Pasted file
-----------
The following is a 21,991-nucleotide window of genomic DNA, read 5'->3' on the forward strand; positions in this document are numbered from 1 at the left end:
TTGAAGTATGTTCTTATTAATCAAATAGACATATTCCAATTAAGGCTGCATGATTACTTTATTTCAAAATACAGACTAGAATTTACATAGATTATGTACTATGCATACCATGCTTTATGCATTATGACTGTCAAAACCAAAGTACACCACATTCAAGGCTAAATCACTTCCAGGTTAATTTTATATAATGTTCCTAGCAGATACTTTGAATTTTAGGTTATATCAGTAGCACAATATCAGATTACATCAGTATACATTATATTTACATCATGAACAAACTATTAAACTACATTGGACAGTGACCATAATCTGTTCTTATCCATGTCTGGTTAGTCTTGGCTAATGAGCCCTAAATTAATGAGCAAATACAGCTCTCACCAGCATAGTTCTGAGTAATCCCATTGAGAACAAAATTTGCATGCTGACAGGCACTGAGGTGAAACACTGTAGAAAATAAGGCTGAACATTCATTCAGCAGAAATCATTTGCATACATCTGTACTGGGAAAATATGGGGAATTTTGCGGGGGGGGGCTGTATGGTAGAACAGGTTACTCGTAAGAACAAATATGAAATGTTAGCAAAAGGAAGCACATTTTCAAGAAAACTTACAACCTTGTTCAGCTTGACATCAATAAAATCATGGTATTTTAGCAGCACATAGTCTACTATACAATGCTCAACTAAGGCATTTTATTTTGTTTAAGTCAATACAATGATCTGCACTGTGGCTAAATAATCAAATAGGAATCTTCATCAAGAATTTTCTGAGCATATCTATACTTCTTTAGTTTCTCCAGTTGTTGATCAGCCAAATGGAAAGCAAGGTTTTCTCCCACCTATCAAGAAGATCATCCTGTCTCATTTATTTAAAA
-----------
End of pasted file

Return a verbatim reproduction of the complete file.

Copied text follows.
The following is a 21,991-nucleotide window of genomic DNA, read 5'->3' on the forward strand; positions in this document are numbered from 1 at the left end:
TTGAAGTATGTTCTTATTAATCAAATAGACATATTCCAATTAAGGCTGCATGATTACTTTATTTCAAAATACAGACTAGAATTTACATAGATTATGTACTATGCATACCATGCTTTATGCATTATGACTGTCAAAACCAAAGTACACCACATTCAAGGCTAAATCACTTCCAGGTTAATTTTATATAATGTTCCTAGCAGATACTTTGAATTTTAGGTTATATCAGTAGCACAATATCAGATTACATCAGTATACATTATATTTACATCATGAACAAACTATTAAACTACATTGGACAGTGACCATAATCTGTTCTTATCCATGTCTGGTTAGTCTTGGCTAATGAGCCCTAAATTAATGAGCAAATACAGCTCTCACCAGCATAGTTCTGAGTAATCCCATTGAGAACAAAATTTGCATGCTGACAGGCACTGAGGTGAAACACTGTAGAAAATAAGGCTGAACATTCATTCAGCAGAAATCATTTGCATACATCTGTACTGGGAAAATATGGGGAATTTTGCGGGGGGGGGCTGTATGGTAGAACAGGTTACTCGTAAGAACAAATATGAAATGTTAGCAAAAGGAAGCACATTTTCAAGAAAACTTACAACCTTGTTCAGCTTGACATCAATAAAATCATGGTATTTTAGCAGCACATAGTCTACTATACAATGCTCAACTAAGGCATTTTATTTTGTTTAAGTCAATACAATGATCTGCACTGTGGCTAAATAATCAAATAGGAATCTTCATCAAGAATTTTCTGAGCATATCTATACTTCTTTAGTTTCTCCAGTTGTTGATCAGCCAAATGGAAAGCAAGGTTTTCTCCCACCTATCAAGAAGATCATCCTGTCTCATTTATTTAAAA